The Grotto


Dancing in the breeze, the trees at The Grotto swayed to the beat of the East wind.

"In Rome shrines are often called sanctuaries," says the Rev. Jackson Topper, OSM, executive director of the shrine. "In our case it has a double meaning. We are a shrine, but also a sanctuary for people looking to get away from the busy world we live in."

The Grotto is located in East Portland and offers everything from a place for quiet contemplation to a good brisk walk through the trails - and during the holidays it's known statewide for the incredible Festival of Lights that fills the sanctuary with holiday songs and the glow of thousands of little lights.

For most of the year The Grotto - which is also known as the National Sanctuary of Our Sorrowful Mother - is a 62-acre Catholic Shrine, featuring botanical gardens and nature path. The Grotto is a non-profit corporation supported by the proceeds of its gift shop and by donations. It features a conference center, a chapel and hundreds of statutes - with the main attraction being a marble replica of Michelangelo's Pieta located inside the grotto.

Visitors can go to the top of the cliff that contains the grotto to see the bronze statue of Our Sorrowful Mother, designed especially for the location and blessed in the Vatican by Pope Pius XI in 1934.

"There is so much to see here," Rev. Topper says. "There is so much beauty in nature and in the middle of the city we are an oasis of God's wonder."

Topper says that crowds are initially attracted to the two main statues, but he often sees them coming back to see some of the items they missed during their visit.

"We have streams, ponds, a rose garden, a peace garden, trees and many statues," he says. "There is always something new to see. Just the other day I was watching all of the airplanes taking off from the airport through the trees. It really does show me God's creation every day."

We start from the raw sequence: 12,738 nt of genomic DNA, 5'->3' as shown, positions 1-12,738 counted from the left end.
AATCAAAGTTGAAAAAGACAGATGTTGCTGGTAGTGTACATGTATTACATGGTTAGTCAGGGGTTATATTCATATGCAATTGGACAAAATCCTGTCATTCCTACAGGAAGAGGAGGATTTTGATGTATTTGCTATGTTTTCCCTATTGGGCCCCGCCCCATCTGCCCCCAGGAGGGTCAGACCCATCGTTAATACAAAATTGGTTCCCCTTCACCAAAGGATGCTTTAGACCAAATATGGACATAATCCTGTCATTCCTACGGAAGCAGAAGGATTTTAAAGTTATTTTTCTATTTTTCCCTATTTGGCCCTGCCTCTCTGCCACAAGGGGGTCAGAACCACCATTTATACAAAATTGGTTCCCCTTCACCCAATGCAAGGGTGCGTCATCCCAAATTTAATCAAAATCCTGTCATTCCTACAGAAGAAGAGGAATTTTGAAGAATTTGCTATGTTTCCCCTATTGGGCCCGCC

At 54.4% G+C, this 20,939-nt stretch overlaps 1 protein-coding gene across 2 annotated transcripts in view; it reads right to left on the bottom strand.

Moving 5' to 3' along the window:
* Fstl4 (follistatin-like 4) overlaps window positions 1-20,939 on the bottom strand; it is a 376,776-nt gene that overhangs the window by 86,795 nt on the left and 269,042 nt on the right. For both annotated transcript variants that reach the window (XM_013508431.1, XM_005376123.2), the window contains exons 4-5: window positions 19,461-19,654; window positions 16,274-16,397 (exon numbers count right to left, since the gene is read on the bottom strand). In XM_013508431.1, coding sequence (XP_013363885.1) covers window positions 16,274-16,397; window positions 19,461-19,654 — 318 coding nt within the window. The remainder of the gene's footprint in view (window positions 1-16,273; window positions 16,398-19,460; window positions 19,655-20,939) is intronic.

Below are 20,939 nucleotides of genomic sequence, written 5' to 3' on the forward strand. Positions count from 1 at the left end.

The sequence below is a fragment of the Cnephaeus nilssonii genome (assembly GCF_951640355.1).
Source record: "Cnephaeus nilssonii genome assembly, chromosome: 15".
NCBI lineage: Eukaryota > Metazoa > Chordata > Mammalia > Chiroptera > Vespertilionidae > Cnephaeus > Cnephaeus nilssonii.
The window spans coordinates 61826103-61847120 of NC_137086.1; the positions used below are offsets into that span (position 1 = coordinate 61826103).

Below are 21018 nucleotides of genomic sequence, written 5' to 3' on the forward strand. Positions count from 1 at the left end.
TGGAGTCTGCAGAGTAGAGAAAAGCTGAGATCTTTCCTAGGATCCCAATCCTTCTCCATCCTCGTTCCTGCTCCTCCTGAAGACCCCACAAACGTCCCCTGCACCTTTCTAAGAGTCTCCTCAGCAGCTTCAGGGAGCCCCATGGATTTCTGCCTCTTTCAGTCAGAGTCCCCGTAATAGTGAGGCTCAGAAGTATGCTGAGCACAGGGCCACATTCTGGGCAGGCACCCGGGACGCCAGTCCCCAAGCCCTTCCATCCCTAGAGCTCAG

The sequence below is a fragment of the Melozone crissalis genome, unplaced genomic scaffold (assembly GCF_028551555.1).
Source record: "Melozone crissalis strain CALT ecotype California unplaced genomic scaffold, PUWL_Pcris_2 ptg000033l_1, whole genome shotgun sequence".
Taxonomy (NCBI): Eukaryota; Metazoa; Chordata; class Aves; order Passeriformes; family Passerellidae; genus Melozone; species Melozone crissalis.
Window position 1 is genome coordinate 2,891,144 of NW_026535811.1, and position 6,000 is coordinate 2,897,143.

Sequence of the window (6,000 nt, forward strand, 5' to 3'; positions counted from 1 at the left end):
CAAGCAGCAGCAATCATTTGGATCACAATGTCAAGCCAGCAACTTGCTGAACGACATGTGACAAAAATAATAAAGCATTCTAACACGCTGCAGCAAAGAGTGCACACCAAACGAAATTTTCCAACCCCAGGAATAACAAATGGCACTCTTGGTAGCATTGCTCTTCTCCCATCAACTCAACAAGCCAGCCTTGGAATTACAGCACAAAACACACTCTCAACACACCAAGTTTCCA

Topper also says that the concerts in the Chapel of Mary - which features wonderful acoustics - are some of the best in the area. The chapel was built from rock quarried from the cliff and seats more than 500 people. Information is available about the services and concerts on The Grotto's Web site.

If magnificent views are what you are after, the upper area of the sanctuary is where you want to be. From a birds-eye view of Portland to the natural beauty of the setting, the upper area is a place that must be seen to be believed. On a clear day several of the area's mountains are visible and you can even catch a glimpse of Mt. St. Helens. The upper level can be reached by trails or by elevator for those who might not be able to make the trip on foot. Most of the trails are paved and very even - so the risk of injury for hikers and walkers is very slight.

"We have people from all different faiths and backgrounds visit," he says. "I urge people to come and experience God's presence in our lives."

What to bring: As with any outdoor venue in Oregon, it's good to dress weather and season specific. In the spring and fall, layering is a good idea while also being prepared for the random rain shower. During the winter expect everything from heavy rain to even ice. The wind is also a factor, so expect to have some windy conditions when you visit as The Grotto is located close to the gorge.